The Futurist Corporation

A critical response to a celebration of Eliza Doolittle Day
22 May 2010, 4:59 am
Filed under: Uncategorized

If you listen to NPR as much as I do, you may have run into this story.

In accordance with the rituals of musical theatre celebrants, yesterday, May 20, was Eliza Doolittle Day. In My Fair Lady, the film adaptation of George Bernard Shaw’s Pygmalion, Eliza Doolittle, a cockney British girl with an atrocious accent is trained to refine her diction to the more aesthetically pleasing cultural conventions. In the film, Eliza battles off an invading army of giant interplanetary insects to impress the King of England, and in the meantime, learns that the rain in Spain falls only on the poor and illiterate. Actually, the premise of this entire film is that proper annunciation and speechmanship amount to the difference between wealth, friends and lots of attention, and life-long failure.

In the above NPR story, Marc Acito has proposed that renewed attention be given to the premise behind this film. He encourages a renewed cultural interest in 19th cnetury pronunciatory tendencies so that aesthetically pleasing word sounds can be reintegrated into what is considered laudable. Acito’s premises seem to be that culture finds itself in a “fallen” state, in which vocal maleability has strectched itself to a point of overcoming workable vowel and consonant distinctions.

In fact, the tendency Mr. Acito has noted is one aspect of the tendency for languages to evolve over time. Since the invention of the dictionary by Sam Webster at the beginning of the 18th century, the English language has not been able to evolve  in the way it has for the centuries prior. Note here that the first dictionary generally appeared in 1538 under the auspices of Sir Thomas Elyot, surveying the Latin language. Webster’s dictionary gave a sort of foundation to written literary conventions, where individual preference had reigned before.

If you have ever seen 17th or 18th century prose, you may have noticed the whimsically broad spelling possibilities employed. For example, rake, might have been spelled raike, raeke, raek, or even reike. The mobilization of the English language was at the discretion of its employer. The rules that governed spelling tendencies did not seize the general population, or even the educated public fully until the 1790s. It took nearly a century for written language to be considered as a stationary stricture. This is not to say that language itself was not fixed already in a different dimension. The dictionary did not solidify the English language. English expression maintained a rigidity not within writing but in pronunciation. As can be seen in My Fair Lady, high society maintained such strong opinions on word pronunciation that deviations became clear indications of stupidity, undesirability, and a lack of refinement.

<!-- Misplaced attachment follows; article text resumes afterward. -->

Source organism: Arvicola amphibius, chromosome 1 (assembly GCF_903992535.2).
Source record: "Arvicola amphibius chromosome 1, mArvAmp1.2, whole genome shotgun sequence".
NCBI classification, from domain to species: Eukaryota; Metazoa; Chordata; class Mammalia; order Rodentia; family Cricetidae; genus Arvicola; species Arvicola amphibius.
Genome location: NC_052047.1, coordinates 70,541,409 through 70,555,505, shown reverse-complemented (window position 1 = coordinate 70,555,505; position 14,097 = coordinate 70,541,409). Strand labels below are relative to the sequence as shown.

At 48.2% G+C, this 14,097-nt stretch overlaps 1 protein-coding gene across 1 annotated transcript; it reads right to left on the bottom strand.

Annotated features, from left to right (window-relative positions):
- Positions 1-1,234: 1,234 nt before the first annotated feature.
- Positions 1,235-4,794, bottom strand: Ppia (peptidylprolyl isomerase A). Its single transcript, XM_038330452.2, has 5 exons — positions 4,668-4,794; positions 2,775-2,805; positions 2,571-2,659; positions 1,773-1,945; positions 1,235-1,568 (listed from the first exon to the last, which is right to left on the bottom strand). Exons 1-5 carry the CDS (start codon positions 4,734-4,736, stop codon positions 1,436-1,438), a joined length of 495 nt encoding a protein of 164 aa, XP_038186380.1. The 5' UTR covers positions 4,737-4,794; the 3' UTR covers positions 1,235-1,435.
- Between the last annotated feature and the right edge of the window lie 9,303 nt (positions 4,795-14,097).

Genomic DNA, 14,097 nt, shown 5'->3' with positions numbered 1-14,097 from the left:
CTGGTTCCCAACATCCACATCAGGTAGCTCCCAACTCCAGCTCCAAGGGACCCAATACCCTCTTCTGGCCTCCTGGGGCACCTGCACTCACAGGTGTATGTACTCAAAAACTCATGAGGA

The shift to today’s cultural climate in which the opposite can be considered true can be understood when we allow that pronunciation has been forced to allow for a certain freedom that spelling once did and no longer does.

It is as if the English language could be considered generally to have a constant solid component and an organic component. Until the 18th century, the solid component, or the independent variable, to put it algebraicly, had been the language’s pronunciation. Since this component was held in check by social norms and linguisitc emphasis, the ways in which words were expressed on the page became more important.

When the spellings of words became fixed, the conditions were laid for a shift in cultural consciousness. Of course shifts in social frames of reference do not happen overnight. Over a period of about a century, from the beginning of the 19th century to the end of the 19th century, the written component of language became considered more the dependent variable, while the spoken component of language slowly took on the role of independent variable. So speech took on the structural flexibility that writing once had.

This new direction of growth for the English language moved towards a centralization of mannerisms. In the same way that spelling variations gravitated towards the most easily accessible choices, so speech conventions gravitated toward the most easily accessible vowel forms. Of course, this had always been the case in linguistic evolution, but the breakdown of the social structures that mandated its maintenace, facilitated this shift under more passive conditions.

Pygmalion was wirtten in 1913, Shaw capture his experiences with the tail end of this phenomenon.

Lacan says that the unconscious is structured like a language, but an analysis such as this might suggest that languages are structured with an unconscious within their own natures. Languages need both structured analytical components, like grammatical rules and punctuation to be considered a language by any definition of the word. This might be homologous with the conscious mind. It would appear that languages also need room for organic motion, evolution, flexibility, and eros. This component of language works outside of the conscious minds of its speakers. Its motions do not revolve around the everyday of signs and signifiers. Instead, it imposes superegotic demands and extra-communicative currents on its speakers based on past traumas or events, such as the invention of a standardized dictionary. Perhaps this takes the metaphor too far.

Regardless, it becomes clear that the motion of the English towards more rustic pronunciations seems to indicate some sort of cultural break from the conditions of Pygmalion, in which culture prevented these shifts rather than encouraged them.


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